If my invention therefore should be almost exhausted on this head, he offers to serve under me in the quality of a love-casuist; for which place he 'conceives himself to be thoroughly qualified, having made this passion his principal study, and observed it in all its different shapes and appearances, from the fifteenth to the fortyfifth year
of his He assures me with an air of confidence, which I hope proceeds from his real abilities, that he does not doubt of his giving judgment to the satisfaction of the parties concerned on the most
nice and intricate cases which can happen in an amour; as,
How great the contraction of the fingers must be before it amounts to a squeeze by the hand.
What can be properly termed an absolute debial from a maid, and what from a widow.
What advances a lover may presume to make, after having received a pat upon his shoulder from his mistress's fan.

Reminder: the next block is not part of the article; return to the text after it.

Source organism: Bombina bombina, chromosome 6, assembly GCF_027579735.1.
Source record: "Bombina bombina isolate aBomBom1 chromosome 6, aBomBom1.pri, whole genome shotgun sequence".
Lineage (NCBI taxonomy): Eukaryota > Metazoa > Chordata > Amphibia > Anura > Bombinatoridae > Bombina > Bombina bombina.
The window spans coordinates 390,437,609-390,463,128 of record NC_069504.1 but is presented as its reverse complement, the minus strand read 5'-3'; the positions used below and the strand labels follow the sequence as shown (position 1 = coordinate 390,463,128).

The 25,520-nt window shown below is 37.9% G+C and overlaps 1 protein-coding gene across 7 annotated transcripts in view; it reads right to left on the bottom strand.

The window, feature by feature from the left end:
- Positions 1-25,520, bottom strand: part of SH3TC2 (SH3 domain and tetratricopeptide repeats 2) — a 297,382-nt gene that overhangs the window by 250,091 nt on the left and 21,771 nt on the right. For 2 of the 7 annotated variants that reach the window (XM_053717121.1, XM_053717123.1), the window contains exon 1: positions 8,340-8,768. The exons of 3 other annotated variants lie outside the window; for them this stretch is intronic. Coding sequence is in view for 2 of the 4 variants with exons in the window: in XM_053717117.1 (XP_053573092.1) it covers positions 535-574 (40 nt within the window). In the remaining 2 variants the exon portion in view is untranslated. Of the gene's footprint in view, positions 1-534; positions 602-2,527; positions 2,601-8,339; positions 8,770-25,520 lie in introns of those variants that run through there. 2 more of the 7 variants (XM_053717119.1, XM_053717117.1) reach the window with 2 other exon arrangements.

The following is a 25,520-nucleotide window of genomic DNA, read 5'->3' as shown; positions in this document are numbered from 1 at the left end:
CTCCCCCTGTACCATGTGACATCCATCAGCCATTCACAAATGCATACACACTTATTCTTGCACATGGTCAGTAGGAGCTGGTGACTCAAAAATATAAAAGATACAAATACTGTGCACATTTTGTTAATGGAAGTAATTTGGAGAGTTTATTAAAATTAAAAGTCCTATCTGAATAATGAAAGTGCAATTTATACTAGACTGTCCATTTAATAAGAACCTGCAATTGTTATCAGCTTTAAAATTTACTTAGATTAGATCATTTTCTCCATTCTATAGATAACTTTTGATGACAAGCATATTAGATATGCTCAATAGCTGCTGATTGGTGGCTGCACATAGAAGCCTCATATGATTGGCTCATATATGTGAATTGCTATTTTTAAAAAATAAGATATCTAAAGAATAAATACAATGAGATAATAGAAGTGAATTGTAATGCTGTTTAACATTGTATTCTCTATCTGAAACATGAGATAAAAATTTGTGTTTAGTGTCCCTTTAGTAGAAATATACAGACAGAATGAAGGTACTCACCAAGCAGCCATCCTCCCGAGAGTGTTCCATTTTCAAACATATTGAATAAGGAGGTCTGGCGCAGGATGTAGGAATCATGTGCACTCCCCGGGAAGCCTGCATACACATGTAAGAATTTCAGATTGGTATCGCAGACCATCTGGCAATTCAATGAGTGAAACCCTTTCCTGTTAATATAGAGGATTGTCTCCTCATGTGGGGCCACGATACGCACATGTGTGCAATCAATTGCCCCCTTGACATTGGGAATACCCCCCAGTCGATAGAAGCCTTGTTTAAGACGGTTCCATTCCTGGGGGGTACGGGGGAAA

Whether a lady, at the first interview, may allow an humble servant to kiss her hand.
How far it may be permitted to caress the maid in order to succeed with the mistress.
What constructions a man may put upon a smile, and in what cases a frown goes for nothing. On what occasions a sheepish look
may vice, &c.
As a farther proof of his skill, he also sent me several maxims in love, which he assures me are the result of a long and profound reflection, some of which I think myself obliged to communicate to the public, not remembering to have seen them before in any author.
• There are more calamities in the world arising from love than from hatred.
Love is the daughter of idleness, but the mother of disquietude.
• Men of grave natures, says Sir Francis Bacon, are the most constant; for thc saine reason men should be more constant than women.
• The gay part of mankind is most amorous, the serious most loving.
• A coquette often loses her reputation while she preserves her virtue.
A prude often preserves her reputation when she has lost her virtue.